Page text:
Adding Alpha without Adding Risk
Let’s say you have a portfolio of $200,000 invested in Treasury bonds (which are essentially risk-free) that are currently yielding 4%. You’re not happy with that rate of return and would like to increase it without adding risk. You think that although the S&P has been lousy, things might be looking up and you’d like to invest 30% of your portfolio into the index. You believe that a 10% return on the S&P for this year is reasonable, if not even a bit conservative. So, instead of investing $60,000 into an S&P index fund, a better approach is to buy $60,000 worth of the S&P Emini futures. Although margin requirements for buying futures varies among brokers, we’ll use 10% here. (My broker charges about 7%.) What this means is that you’ll only need $6000 to buy the futures. So what do you do with the leftover $54,000? You buy more treasuries.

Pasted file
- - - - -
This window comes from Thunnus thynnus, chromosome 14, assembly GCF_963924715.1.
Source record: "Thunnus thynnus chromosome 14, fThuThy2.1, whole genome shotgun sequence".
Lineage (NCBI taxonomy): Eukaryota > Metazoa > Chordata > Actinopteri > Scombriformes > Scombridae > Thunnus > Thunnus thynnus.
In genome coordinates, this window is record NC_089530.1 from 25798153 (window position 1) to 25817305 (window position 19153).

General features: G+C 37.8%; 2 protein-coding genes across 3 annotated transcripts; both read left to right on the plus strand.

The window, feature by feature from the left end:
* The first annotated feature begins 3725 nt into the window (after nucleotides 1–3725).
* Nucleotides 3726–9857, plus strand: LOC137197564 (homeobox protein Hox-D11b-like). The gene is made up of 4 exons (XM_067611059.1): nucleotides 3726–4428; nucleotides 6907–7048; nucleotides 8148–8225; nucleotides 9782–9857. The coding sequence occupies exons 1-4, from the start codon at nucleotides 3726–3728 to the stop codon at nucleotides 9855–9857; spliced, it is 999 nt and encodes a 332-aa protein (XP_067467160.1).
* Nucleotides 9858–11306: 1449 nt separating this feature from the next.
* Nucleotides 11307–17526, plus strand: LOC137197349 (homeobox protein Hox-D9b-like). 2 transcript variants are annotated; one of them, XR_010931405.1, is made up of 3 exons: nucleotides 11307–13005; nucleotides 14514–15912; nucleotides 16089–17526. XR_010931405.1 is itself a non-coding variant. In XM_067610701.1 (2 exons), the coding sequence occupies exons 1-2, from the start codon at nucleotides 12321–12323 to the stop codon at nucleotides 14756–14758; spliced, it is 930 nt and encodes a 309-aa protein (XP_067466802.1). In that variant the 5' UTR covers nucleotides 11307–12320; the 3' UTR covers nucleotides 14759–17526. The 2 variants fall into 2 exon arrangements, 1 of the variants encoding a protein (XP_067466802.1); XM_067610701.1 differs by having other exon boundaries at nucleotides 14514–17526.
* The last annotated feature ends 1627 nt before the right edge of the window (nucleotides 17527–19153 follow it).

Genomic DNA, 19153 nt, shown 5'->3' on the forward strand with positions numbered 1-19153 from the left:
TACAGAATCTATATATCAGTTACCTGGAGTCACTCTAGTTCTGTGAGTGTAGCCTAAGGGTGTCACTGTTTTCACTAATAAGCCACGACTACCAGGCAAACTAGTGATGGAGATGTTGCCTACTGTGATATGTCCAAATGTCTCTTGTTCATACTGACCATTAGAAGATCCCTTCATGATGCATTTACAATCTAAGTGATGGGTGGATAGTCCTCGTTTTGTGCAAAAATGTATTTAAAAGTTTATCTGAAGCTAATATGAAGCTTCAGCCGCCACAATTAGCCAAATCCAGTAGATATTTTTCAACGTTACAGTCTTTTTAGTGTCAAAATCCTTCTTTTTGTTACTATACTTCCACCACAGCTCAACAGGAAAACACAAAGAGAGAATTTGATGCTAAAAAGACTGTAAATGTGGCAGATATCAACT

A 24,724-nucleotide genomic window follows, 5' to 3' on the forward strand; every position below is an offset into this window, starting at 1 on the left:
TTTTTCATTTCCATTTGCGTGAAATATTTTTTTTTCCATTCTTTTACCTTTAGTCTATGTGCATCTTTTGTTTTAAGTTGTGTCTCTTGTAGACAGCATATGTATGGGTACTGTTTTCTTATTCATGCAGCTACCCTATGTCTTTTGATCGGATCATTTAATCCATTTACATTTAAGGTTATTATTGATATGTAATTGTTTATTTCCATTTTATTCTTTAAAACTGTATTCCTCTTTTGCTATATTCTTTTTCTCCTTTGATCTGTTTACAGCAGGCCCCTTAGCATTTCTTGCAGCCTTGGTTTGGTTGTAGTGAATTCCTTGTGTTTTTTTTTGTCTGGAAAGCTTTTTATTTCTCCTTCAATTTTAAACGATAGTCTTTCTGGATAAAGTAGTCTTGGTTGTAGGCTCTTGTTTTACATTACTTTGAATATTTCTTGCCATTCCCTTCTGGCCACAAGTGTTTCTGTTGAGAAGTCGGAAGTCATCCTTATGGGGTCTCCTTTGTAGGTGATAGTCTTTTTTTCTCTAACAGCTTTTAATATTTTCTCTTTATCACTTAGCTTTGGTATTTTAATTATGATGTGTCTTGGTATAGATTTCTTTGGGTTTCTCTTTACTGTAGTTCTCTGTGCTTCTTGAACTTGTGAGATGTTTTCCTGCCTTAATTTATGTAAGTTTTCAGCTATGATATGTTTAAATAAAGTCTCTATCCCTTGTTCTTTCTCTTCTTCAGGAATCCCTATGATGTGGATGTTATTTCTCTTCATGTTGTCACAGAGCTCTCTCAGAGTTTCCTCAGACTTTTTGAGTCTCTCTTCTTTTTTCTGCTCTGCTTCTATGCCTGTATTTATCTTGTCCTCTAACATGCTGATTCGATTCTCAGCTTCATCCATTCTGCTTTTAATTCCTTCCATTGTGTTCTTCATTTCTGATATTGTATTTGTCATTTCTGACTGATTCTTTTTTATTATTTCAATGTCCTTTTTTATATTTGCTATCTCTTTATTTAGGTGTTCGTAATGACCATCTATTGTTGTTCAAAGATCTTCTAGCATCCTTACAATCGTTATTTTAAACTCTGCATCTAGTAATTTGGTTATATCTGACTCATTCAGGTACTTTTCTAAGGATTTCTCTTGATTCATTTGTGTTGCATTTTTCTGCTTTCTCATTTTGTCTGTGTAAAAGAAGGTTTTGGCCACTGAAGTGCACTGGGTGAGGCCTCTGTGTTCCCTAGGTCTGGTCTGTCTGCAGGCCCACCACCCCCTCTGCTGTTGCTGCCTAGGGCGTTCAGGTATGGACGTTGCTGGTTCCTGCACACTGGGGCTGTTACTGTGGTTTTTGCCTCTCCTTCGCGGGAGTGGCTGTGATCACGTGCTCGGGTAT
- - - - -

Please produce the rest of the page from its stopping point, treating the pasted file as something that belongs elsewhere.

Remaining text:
These leaves us now with a portfolio of $194,000 in treasuries and $6000 allocated to margin for the futures. At the end of the year assuming everything works out as planned, your rate of return will be 6.9% instead of 4% had you only owned treasuries. (4% x $194000 + 10% x $60000) You’ve increased your return by nearly 3% without adding portfolio risk. (Actually, your return will be slightly less since there’s a built-in premium to futures contracts.)